* Medium (9/8c CBS)
The paranormal drama about creepy spirits, dark unknowns and a psychic soccer mom who sees dead people does some strange channeling: Canceled by NBC, the show now rematerializes on CBS, completing a ghostly night on the Eye network. (Ghost Whisperer precedes the show.) In the Season 6 opener, Allison struggles through the aftermath of her brain surgery and its potential lasting impact on her life. This also being a crime drama, there's some bad-guy intrigue: A TV-station owner enlists Devalos and Scanlon to probe the purported stalking of his station's sportscaster - who also happens to be his wife. Natalie Zea and Pruitt Taylor Vince guest star.
* Brothers (8/7c Fox)
Former New York Giants great Michael Strahan leaves the gridiron for sitcom land and, as evidenced by tonight's enjoyable premiere, it's a smooth switch. So as not to have to stretch too far, he plays a former NFL star named Mike Trainor who moves back home with his parents and brother after his financial adviser does an end around and leaves him broke. In the premiere, Mike and a young lady have an overnight playdate at his parents' house, which Mom (CCH Pounder) considers a personal foul.
* Dollhouse (9/8c Fox)
The first season of Joss Whedon's twisted retake on The Prisoner opened with a proverbial thud, taking a good six episodes to lurch into gear. By the end, of course, it was a high-octane delight, ably balancing solid story-of-the-weeks with the show's overarching plot of Echo filling in her blank slate. The Season 2 premiere continues in that vein, with Echo engaged on an undercover mission for none other than Ballard that involves a not-so-nice businessman (Battlestar Galactica's Jamie Bamber). Amy Acker, meanwhile, shines as Dr. Saunders, who experiences something of an identity crisis due to rather unique circumstances of her origins.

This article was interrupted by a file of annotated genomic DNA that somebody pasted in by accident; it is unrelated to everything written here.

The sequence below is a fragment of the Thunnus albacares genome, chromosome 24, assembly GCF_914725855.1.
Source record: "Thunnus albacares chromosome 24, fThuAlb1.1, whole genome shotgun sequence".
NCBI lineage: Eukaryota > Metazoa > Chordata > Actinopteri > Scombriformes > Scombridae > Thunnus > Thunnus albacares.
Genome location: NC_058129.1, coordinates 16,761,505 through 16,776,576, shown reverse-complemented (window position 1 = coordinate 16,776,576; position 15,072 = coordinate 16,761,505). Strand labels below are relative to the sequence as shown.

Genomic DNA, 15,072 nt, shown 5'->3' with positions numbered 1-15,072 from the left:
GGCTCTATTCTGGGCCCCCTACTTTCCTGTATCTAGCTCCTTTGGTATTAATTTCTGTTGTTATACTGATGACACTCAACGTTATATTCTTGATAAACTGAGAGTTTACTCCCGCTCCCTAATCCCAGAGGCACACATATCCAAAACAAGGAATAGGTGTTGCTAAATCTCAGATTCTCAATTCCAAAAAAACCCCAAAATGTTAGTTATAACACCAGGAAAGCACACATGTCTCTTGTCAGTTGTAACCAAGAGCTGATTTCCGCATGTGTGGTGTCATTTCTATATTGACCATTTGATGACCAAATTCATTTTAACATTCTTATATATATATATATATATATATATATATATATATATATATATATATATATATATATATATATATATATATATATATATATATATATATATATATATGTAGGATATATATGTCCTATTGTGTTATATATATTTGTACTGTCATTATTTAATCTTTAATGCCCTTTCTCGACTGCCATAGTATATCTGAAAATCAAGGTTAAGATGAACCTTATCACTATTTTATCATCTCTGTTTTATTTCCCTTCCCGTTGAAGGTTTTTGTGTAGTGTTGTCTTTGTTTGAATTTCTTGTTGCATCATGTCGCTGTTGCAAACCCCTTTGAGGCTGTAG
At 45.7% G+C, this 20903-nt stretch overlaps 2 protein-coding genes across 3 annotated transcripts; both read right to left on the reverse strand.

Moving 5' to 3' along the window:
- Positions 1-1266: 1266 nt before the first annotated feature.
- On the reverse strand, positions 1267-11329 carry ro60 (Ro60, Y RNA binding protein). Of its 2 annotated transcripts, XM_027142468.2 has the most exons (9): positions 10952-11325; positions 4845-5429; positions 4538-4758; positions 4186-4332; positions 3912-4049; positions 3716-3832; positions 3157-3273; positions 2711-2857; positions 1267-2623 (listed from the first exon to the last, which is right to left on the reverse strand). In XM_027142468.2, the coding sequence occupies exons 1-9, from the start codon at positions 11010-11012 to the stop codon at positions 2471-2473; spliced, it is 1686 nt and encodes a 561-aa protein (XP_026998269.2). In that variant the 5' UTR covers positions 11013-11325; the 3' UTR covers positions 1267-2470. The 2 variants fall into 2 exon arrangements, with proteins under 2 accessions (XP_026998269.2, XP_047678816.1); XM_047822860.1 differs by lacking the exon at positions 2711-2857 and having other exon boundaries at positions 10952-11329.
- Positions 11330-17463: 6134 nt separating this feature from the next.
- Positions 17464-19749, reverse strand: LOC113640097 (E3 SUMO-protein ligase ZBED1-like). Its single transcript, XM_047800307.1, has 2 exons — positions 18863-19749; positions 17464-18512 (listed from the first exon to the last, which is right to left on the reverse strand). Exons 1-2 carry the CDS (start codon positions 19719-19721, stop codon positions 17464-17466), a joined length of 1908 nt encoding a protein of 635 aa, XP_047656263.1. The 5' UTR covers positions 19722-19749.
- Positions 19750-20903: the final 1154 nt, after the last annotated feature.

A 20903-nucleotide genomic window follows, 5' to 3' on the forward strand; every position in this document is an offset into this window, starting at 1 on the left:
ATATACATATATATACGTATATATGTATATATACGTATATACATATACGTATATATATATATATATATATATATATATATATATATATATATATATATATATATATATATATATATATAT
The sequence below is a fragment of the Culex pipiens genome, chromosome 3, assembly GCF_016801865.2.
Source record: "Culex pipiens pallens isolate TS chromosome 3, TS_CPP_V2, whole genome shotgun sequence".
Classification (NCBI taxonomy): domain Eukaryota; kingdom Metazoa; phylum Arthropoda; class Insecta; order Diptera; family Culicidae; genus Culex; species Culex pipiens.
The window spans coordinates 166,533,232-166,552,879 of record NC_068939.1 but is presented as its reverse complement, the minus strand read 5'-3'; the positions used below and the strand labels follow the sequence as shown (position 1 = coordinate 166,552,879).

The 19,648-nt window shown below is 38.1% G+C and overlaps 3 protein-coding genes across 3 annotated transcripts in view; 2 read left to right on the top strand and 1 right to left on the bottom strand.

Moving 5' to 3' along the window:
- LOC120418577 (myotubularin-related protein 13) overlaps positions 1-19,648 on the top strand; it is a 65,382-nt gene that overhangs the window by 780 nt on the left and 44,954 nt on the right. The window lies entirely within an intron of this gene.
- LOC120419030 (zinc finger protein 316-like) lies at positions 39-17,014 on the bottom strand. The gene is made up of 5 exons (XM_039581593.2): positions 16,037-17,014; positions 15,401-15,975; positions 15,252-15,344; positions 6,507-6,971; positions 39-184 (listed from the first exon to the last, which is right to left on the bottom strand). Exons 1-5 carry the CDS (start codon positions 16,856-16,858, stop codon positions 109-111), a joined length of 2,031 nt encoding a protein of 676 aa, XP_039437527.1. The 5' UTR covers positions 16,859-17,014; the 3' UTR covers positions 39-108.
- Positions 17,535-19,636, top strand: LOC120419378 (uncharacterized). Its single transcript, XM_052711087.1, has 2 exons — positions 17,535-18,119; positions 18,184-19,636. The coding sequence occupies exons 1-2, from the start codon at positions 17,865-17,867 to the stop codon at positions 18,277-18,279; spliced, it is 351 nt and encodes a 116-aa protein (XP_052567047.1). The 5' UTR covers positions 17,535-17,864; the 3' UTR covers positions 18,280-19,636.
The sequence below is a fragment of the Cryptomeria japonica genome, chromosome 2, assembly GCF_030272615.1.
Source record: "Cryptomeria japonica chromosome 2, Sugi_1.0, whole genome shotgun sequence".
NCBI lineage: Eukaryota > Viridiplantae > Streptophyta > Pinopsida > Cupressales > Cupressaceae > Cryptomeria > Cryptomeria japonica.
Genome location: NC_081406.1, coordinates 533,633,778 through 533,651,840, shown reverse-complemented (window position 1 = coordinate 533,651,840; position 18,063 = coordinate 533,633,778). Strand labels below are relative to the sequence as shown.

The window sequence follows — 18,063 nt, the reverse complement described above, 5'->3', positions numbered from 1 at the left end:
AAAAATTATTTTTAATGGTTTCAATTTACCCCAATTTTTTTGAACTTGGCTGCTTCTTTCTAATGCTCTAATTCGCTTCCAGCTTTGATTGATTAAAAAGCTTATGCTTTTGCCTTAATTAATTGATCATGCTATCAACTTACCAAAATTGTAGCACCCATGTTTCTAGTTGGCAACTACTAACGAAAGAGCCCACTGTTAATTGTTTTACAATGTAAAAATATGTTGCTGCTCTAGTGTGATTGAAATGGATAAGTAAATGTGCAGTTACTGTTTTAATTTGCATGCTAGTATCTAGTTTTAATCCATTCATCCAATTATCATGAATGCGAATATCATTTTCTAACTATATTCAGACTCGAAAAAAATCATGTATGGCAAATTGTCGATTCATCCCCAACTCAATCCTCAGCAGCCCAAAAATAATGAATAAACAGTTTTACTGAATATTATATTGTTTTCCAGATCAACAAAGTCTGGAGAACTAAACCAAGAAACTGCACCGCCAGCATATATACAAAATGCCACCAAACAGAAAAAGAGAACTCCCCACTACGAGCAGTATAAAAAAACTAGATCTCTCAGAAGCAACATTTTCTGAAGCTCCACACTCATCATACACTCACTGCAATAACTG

* The Prisoner (8/7c IFC)
The imaginative, mesmerizing - and enigmatic - British cult classic from the late 1960s gets a reprieve on the Independent Film Channel. Series creator Patrick McGoohan stars as a government agent known only as No. 6 (he has no name) who resigns his job and is placed in an apparently serene locale called the Village, where escape is impossible and all identities are mysteries. Although critically acclaimed, the series only ran for 17 episodes. Two more of them will follow the premiere.
* Law & Order (8/7c NBC)
Ever timely, the durable crime drama kicks off its 20th season with a question raised in the post-Bush Administration era: Should lawyers who green-lit harsh interrogation tactics in the War on Terror face charges for legitimizing torture? The murder of a veteran puts the issue on trial, with McCoy and Cutter on opposing sides of the debate. If that isn't sensational enough for you, wait until you see the bombshell Lt. Anita Van Buren (S. Epatha Merkerson) drops.
* Ghost Whisperer (8/7c CBS)
After seasons of watching people cross over to the other side, fans get to celebrate a birth on the Jennifer Love Hewitt drama series! In the fifth-season opener, Melinda's baby boy is born, and she discovers that her child, Aiden, has her gift.